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UEFA's commitment to the further development of European football – and to sport in its home town of Nyon in western Switzerland – will be reinforced on 1 April when it takes over the management of the impressive Colovray stadium opposite the governing body's headquarters.
The handover ceremony took place at Nyon's historic castle on Tuesday, and the notarial deeds were signed by UEFA president Michel Platini and the mayor of Nyon, Daniel Rossellat. Various long-term rights pass into UEFA's hands with respect to the ownership of the various installations at the Colovray stadium site.
Nyon has been UEFA's home since 1995 when the European body moved from Berne, and the House of European Football on the shores of Lake Geneva was inaugurated in the autumn of 1999. The Colovray stadium includes a main football pitch – which has been used for pre-tournament and pre-season training by national and club teams – and several other pitches, as well as track and field facilities and a restaurant.
UEFA will use the Colovray complex for its own events, and one of the key initial measures to be taken is the creation of a centre of refereeing excellence for young match officials to continue their training and development. A new synthetic pitch will be laid, with the installations to meet the requirements of the Swiss Football Association (SFV-ASF) for the Swiss second division, the Challenge League, in which local club Stade Nyonnais play. Sporting life in Nyon will continue to flourish as the town's clubs and sports associations take full advantage of top-notch facilities.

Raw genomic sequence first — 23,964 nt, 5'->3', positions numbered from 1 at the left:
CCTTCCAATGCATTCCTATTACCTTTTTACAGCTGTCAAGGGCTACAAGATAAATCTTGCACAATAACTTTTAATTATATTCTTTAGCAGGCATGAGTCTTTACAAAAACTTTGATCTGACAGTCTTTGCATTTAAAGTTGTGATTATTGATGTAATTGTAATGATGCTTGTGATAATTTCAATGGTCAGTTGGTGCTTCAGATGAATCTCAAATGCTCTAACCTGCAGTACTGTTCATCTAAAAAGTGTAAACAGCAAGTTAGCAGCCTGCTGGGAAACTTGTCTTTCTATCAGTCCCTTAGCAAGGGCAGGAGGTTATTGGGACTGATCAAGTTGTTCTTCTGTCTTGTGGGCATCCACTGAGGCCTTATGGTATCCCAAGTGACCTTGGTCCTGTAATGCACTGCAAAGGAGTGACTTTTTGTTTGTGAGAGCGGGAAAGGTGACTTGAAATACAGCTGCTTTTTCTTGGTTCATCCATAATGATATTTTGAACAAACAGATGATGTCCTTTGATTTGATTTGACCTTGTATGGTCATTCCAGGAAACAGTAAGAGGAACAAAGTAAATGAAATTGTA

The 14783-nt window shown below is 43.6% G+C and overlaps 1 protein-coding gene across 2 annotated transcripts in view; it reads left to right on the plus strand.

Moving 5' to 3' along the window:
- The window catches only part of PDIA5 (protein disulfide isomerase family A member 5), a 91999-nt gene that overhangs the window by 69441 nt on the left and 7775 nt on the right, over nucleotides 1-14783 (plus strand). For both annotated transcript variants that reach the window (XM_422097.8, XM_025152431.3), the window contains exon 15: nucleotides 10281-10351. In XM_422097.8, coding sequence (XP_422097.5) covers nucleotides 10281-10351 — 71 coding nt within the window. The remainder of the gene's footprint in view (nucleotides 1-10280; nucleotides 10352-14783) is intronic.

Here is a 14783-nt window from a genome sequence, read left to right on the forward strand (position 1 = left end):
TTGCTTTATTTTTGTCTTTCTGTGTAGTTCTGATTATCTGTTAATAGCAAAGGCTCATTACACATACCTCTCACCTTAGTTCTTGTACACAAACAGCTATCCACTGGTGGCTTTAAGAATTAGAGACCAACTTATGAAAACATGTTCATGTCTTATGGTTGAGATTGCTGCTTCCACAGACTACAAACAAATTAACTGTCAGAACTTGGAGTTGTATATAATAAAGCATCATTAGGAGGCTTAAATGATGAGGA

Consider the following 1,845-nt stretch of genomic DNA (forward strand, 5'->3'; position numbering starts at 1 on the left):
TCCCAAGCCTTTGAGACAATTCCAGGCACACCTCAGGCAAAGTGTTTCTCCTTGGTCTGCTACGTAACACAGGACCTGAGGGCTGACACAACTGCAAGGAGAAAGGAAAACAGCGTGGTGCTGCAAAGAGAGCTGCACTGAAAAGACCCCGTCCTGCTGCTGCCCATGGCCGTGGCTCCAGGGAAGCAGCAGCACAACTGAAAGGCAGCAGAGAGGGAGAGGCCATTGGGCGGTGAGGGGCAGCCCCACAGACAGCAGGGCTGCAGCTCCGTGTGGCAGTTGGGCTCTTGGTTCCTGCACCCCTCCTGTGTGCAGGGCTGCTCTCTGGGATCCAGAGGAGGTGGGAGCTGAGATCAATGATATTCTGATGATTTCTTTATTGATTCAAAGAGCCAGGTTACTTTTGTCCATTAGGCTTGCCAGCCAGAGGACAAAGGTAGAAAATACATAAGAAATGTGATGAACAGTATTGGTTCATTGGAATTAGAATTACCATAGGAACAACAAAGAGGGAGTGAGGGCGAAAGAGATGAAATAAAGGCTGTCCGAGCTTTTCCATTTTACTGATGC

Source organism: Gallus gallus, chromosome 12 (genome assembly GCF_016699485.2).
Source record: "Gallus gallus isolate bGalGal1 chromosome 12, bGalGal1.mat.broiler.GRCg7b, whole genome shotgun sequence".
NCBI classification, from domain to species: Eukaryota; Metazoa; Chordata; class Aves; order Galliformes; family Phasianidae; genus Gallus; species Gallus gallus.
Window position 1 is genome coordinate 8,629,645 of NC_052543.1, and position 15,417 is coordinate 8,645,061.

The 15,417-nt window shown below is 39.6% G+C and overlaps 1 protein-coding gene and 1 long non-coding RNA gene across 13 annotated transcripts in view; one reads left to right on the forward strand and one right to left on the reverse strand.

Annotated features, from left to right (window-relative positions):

"I am very pleased," said Michel Platini. "This is the story of a vision. I wanted to create a European football campus and this is taking place. I think this is a wonderful thing." Mr Platini explained how he had wished to advance the football side of UEFA's activities, in addition to its administrative duties, in particular through a partnership with Nyon – given the presence of excellent sports premises so close to UEFA's HQ.
Mr Platini emphasised, too, that the Colovray complex would not only provide first-rate sporting facilities for UEFA's 53 member associations, but also for the people of Nyon, as is currently the case. "We commit ourselves to respecting all the local sports associations who play their matches at the sports complex, and all the local youngsters participating in sports activities."
"I would like to salute UEFA president Michel Platini for his vision, his boldness and his courage," said Mr Rossellat. "I think this is an extraordinary thing – we are innovating. In any event, there are few examples such as this in Europe, and certainly there were no such cases in Switzerland. For Nyon, it represents an exceptional opportunity."
Construction is also being completed on a new UEFA building at the side of the Colovray complex. The new building – circular in shape and meeting high ecological and environmental standards – will enable UEFA to bring together staff members who are based at different sites.
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